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The Endowment for Human Development
The Endowment for Human Development
Improving lifelong health one pregnancy at a time.
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When Health Begins: What You Need to Know


"The Biggest Story in Human Health"

A steady stream of new research reveals that during pregnancy—and sometimes long before pregnancy—a woman's health, nutrition, and lifestyle choices significantly influence the health and growth of her baby before birth, her baby's birth weight and size, and whether her baby is born premature or full-term.

Even more surprising is that these same prenatal factors also help shape her child's lifelong health and cognitive ability.1 They also help determine her child's risk of developing diseases such as heart disease,2 high blood pressure,3 and diabetes,4 and learning and behavioral disorders such as Attention Deficit Hyperactivity Disorder (ADHD)5 and conduct disorder.6

This research, twenty plus years in the making, is helping to define how a woman's health before and during pregnancy may impact her child's entire life. It is also revealing how eating properly and avoiding harmful substances may sharply reduce the risk of certain diseases and disabilities, enhance human health and achievement, and save lives.

To briefly cite a specific example, researchers recently reported that women receiving folic acid supplements for at least one year before conception enjoyed a 70% reduction in severe prematurity and a 50% reduction in moderately severe prematurity.7 The complications that accompany premature birth can be significant.8 In fact, the societal cost to treat prematurity in the United States is estimated at $26.2 billion per year.9 The possibility of sharply reducing the incidence of a major medical complication like premature birth with an inexpensive daily supplement highlights the power of prevention.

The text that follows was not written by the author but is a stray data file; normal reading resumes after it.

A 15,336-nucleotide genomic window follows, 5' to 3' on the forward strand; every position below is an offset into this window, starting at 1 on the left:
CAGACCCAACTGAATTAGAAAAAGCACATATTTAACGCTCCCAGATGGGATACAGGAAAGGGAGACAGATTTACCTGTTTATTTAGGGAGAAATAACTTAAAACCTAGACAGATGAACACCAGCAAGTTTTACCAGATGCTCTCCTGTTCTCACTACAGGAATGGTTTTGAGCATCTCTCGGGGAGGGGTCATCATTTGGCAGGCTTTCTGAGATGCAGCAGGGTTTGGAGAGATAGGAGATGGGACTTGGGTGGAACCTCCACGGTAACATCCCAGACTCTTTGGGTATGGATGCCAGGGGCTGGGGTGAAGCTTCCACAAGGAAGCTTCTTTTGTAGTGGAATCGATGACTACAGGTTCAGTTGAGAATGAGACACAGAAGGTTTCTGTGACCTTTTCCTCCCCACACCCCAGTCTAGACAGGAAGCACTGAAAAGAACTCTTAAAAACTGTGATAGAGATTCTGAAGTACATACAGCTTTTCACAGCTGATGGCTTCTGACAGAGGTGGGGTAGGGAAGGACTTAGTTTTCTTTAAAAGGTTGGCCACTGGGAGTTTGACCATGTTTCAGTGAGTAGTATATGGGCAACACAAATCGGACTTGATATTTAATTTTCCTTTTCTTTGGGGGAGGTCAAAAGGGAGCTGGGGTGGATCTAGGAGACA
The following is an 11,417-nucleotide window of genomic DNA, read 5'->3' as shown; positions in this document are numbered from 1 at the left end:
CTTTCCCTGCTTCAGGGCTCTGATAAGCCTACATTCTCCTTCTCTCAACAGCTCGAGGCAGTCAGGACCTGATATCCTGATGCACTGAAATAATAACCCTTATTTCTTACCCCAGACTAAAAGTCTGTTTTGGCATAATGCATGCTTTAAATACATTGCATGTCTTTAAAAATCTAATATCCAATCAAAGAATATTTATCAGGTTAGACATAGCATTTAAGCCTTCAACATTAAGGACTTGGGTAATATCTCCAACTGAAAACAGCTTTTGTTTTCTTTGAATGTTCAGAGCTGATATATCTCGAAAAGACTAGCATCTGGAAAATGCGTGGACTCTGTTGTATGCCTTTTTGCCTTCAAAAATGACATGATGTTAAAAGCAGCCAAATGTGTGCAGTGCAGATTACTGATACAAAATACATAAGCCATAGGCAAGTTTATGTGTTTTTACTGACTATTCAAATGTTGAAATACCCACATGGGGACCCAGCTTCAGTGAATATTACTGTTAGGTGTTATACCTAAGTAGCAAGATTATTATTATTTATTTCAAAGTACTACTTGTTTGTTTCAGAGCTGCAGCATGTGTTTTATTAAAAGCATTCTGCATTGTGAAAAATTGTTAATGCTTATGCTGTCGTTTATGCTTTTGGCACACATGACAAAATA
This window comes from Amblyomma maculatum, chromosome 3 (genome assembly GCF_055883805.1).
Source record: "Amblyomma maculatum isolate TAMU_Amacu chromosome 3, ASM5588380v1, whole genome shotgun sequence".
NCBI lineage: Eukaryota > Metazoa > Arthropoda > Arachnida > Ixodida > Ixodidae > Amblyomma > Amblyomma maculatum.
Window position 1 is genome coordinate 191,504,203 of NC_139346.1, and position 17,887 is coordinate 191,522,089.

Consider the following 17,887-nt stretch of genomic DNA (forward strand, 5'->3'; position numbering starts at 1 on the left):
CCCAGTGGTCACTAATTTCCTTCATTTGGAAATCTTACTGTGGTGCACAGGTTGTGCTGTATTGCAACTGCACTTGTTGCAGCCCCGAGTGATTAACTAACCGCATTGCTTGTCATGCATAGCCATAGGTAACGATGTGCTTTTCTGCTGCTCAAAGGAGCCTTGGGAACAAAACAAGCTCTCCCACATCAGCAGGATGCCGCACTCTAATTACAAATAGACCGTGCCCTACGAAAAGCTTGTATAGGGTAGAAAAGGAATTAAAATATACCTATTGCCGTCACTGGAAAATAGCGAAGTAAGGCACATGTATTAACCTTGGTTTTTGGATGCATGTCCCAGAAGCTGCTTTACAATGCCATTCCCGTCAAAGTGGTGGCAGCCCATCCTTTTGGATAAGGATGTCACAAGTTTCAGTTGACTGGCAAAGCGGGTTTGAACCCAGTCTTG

Dr. Peter Nathanielsz, a prominent researcher in this area, calls the amazing link between prenatal health and lifelong health "the biggest story in human health" and, in no uncertain terms states, "we need to wake up."10

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1 Case A, Paxson C, 2006. 6.
2 Coming Soon, 2010. 100.
3 Coming Soon, 2010. 100.
4Hundreds of articles in the medical literature link preconception and prenatal health to lifelong health. These historic discoveries were first made by epidemiologist David J. P. Barker, M.D., Ph.D., and his team of researchers at Southampton University in England. This research strongly supports the idea that our lifelong risk of developing various maladies is determined or "programmed," in part, by the quality of living conditions inside the womb.
5 Van den Bergh BR, Marcoen A, 2004. 1092.
6 Coming Soon, 2010. 100.
7 Gordon S, 2008. 1; Bukowski R et al., 2009. 6.
8 Spong CY, 2007. 405.
9 Premature births. 2007. CDC website. e-article.
10 McKeown LA, 2001. 1.


McKeown LA. 2001. Tracking disease back to the womb. WebMD Website. WebMD.
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Spong CY. 2007. Prediction and prevention of recurrent spontaneous preterm birth. Obstet Gynecol. Aug;110(2 Pt 1):405-15.
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Van den Bergh BR, Marcoen A. 2004. High antenatal maternal anxiety is related to ADHD symptoms, externalizing problems, and anxiety in 8- and 9-year-olds. Child Dev. Jul-Aug;75(4):1085-97.
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Gordon S. 2008. Folic Acid May Help Prevent Premature Birth. Medicinenet Website. Medicinenet.
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Case A, Paxson C. Stature and Status: Height, Ability, and Labor Market Outcomes. National Bureau of Economic Research. NBER Working Paper No. 12466.
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Premature births. 2007. 2007. Premature births. Centers for Disease Control and Prevention.
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Bukowski R, Malone FD, Porter FT, Nyberg DA, Comstock CH, Hankins GD, Eddleman K, Gross SJ, Dugoff L, Craigo SD, Timor-Tritsch IE, Carr SR, Wolfe HM, D'Alton ME. 2009. Preconceptional folate supplementation and the risk of spontaneous preterm birth: a cohort study. PLoS Med. May 5;6(5):e1000061.
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Coming Soon. 2010. Coming Soon.
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